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From: Erik Wien (wien_at_[hidden])
Date: 2005-03-20 19:50:04

Rogier van Dalen wrote:
> <snip>
> I believe we are talking about different kinds of users. Let's get
> this clear: I was assuming that the Unicode library will be aimed at
> programmers doing everyday programming jobs whose programs will have
> to deal with non-English characters (because they're bound to be
> localised, or because non-English names will be inserted in a
> database, or whatever), i.e. people who have no idea about how Unicode
> works and don't want to, as long as it does work.

That was my initial thought. This Unicode library should in my opinion
make handling Unicode strings correctly as easy as it is to handle ASCII
strings today. But that does not mean we will have to put mittens on
everyone else to keep them away from the lower details. If you need to
manipulate code points, I think you should be allowed to. Code units on
the other hand, I'm a little more wary about, since users easily could
screw things up on that level. (Make a sequence ill-formed.) Furthermore
I don't really see why anyone would need to muck about with code units.

> What I think would be a good interface:
> // A string of code points, encoded UTF-16 (or templated).
> class code_point_string {
> public:
> //...
> const std::basic_string<char16_t> code_units();
> };
> // A string of "grapheme clusters", with a code_point_string underlying.
> // The string is always in a normalisation form.
> template <class NormalisationPolicy = NormalisationFormC>
> class unicode_string
> {
> public:
> //...
> const code_point_string & code_points() const;
> };
> Those who need to process code points can happily use
> code_point_string; others can use unicode_string.

This is starting to look more and more like the way to go in my opinion.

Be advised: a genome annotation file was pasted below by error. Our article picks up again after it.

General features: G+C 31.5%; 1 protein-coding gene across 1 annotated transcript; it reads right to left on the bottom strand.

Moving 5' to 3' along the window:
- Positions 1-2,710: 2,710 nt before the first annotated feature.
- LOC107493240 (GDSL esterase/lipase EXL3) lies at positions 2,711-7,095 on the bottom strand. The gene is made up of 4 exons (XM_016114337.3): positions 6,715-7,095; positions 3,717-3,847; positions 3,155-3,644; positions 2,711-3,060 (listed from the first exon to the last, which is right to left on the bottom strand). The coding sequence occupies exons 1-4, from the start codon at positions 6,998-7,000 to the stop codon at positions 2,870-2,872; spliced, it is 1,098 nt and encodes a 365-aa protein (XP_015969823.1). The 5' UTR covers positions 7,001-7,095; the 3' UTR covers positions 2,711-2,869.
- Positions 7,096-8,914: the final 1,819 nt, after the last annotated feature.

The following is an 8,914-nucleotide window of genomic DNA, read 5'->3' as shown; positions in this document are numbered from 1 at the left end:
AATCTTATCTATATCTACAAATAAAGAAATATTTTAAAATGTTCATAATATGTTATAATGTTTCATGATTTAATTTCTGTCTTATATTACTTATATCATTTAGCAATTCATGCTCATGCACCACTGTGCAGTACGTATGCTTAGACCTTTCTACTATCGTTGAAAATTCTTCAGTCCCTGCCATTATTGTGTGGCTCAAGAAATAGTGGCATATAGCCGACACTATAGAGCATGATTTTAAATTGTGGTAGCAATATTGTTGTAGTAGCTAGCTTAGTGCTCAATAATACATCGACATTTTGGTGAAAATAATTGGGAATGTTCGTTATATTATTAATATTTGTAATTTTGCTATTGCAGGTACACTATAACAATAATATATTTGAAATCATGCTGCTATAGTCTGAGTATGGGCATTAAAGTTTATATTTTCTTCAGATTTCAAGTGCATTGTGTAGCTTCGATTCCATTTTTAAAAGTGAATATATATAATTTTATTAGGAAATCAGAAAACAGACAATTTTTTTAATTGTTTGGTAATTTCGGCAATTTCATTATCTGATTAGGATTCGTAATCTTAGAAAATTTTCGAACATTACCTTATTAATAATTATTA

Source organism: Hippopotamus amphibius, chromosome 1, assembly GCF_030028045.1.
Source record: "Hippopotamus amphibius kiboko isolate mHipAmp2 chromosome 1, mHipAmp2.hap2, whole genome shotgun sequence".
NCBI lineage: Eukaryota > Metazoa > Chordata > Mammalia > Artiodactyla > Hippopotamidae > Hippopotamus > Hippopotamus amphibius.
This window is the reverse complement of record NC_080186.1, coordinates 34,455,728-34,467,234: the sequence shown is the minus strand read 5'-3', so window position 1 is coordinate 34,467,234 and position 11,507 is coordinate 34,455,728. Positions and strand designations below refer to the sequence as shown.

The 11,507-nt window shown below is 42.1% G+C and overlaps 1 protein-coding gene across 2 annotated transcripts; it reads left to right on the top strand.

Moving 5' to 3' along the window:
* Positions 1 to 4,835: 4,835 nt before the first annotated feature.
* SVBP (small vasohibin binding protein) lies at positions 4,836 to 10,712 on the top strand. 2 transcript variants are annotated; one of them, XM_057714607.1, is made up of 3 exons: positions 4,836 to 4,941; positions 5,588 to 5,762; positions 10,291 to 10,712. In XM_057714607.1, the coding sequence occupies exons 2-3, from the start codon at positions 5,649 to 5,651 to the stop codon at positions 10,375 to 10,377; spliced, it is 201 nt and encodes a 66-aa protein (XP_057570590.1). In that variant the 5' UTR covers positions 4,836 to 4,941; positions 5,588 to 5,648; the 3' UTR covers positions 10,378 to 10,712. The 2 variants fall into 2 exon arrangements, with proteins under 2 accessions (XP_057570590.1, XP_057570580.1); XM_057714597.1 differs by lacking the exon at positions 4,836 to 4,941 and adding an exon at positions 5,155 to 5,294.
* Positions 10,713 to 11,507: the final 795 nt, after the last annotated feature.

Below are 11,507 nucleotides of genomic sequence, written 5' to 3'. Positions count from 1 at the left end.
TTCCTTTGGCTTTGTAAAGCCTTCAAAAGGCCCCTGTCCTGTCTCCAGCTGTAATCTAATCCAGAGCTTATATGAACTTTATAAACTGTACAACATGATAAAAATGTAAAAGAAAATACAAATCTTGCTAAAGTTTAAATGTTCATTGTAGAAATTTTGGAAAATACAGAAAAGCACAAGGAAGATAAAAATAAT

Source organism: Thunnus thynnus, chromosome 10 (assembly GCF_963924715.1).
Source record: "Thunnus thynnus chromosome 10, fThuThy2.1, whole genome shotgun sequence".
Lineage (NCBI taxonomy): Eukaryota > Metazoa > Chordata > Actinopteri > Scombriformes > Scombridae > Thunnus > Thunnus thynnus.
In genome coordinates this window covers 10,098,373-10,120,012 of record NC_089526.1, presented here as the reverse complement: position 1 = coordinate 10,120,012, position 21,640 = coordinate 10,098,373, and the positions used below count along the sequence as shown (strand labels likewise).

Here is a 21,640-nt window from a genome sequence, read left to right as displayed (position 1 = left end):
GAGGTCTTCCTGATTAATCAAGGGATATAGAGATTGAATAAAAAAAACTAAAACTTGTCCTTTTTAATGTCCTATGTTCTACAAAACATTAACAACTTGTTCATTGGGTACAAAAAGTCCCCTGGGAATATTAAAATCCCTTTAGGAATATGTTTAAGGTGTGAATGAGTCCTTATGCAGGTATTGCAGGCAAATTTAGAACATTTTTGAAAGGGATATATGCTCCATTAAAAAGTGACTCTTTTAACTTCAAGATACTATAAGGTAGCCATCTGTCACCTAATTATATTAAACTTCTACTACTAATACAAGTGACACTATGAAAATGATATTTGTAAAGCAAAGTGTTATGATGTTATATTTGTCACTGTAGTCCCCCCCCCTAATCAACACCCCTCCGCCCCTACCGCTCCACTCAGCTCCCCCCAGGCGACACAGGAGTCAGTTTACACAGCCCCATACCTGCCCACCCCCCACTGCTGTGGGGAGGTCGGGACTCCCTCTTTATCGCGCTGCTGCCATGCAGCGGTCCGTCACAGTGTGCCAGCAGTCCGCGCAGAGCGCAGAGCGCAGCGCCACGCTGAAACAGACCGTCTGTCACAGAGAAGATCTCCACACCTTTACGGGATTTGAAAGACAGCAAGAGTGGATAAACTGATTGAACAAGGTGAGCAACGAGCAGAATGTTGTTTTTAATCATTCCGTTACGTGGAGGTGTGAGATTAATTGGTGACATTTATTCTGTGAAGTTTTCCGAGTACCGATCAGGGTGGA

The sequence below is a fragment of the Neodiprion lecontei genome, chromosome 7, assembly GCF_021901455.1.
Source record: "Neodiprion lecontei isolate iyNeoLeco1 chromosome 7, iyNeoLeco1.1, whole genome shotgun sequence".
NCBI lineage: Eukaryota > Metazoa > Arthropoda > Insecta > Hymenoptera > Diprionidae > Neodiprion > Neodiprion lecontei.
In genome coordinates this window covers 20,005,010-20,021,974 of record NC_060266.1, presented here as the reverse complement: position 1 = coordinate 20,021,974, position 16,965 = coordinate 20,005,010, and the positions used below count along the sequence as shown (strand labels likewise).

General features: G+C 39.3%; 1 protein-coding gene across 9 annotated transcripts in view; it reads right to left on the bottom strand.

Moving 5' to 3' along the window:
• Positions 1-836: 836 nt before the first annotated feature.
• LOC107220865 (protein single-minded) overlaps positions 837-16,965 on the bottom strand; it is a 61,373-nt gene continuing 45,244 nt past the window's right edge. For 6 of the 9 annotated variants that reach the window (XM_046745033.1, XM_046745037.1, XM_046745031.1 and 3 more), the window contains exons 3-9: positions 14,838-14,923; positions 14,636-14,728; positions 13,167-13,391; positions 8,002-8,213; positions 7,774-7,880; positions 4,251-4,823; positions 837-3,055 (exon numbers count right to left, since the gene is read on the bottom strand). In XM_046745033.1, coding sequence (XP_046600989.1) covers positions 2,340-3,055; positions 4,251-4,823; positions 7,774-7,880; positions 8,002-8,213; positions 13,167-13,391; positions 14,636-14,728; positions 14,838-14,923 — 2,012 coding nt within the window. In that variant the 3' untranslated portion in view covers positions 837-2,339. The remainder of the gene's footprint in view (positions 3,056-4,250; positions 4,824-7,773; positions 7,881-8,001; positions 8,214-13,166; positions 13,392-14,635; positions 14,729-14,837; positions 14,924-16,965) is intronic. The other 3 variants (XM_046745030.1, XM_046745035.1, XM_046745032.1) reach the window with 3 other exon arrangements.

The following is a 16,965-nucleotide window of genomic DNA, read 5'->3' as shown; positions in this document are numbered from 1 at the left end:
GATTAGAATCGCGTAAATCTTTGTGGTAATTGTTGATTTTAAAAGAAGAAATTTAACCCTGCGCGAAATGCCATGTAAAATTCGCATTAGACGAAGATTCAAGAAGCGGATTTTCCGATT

By layering interfaces with an increasing level of abstraction (from
code points and up), we could more or less keep everyone happy.

What I really don't like about this solution, is that we would end up
with a myriad of different types that all are "unicode strings", but at
different levels. I can easily imagine mayhem erupting when everyone get
their favorite unicode abstraction and use that one exclusively in their
APIs. Passing strings around would be a complete nightmare.

One solution could be to make code points the "base level" of
abstraction, and used normalization policies (like you outlined) for
functions where normalization form actually matters (find etc.), we
could still get most of the functionality a grapheme_cluster_string
would provide, but without the extra types.

I'm just afraid that if we have a code_point_string in all encodings,
plus the dynamic one, in addition to the same number of strings at the
grapheme cluster level, there would simply be too many of them, and it
would confuse the users more that it would help them.

Feel free to convince me otherwise though.

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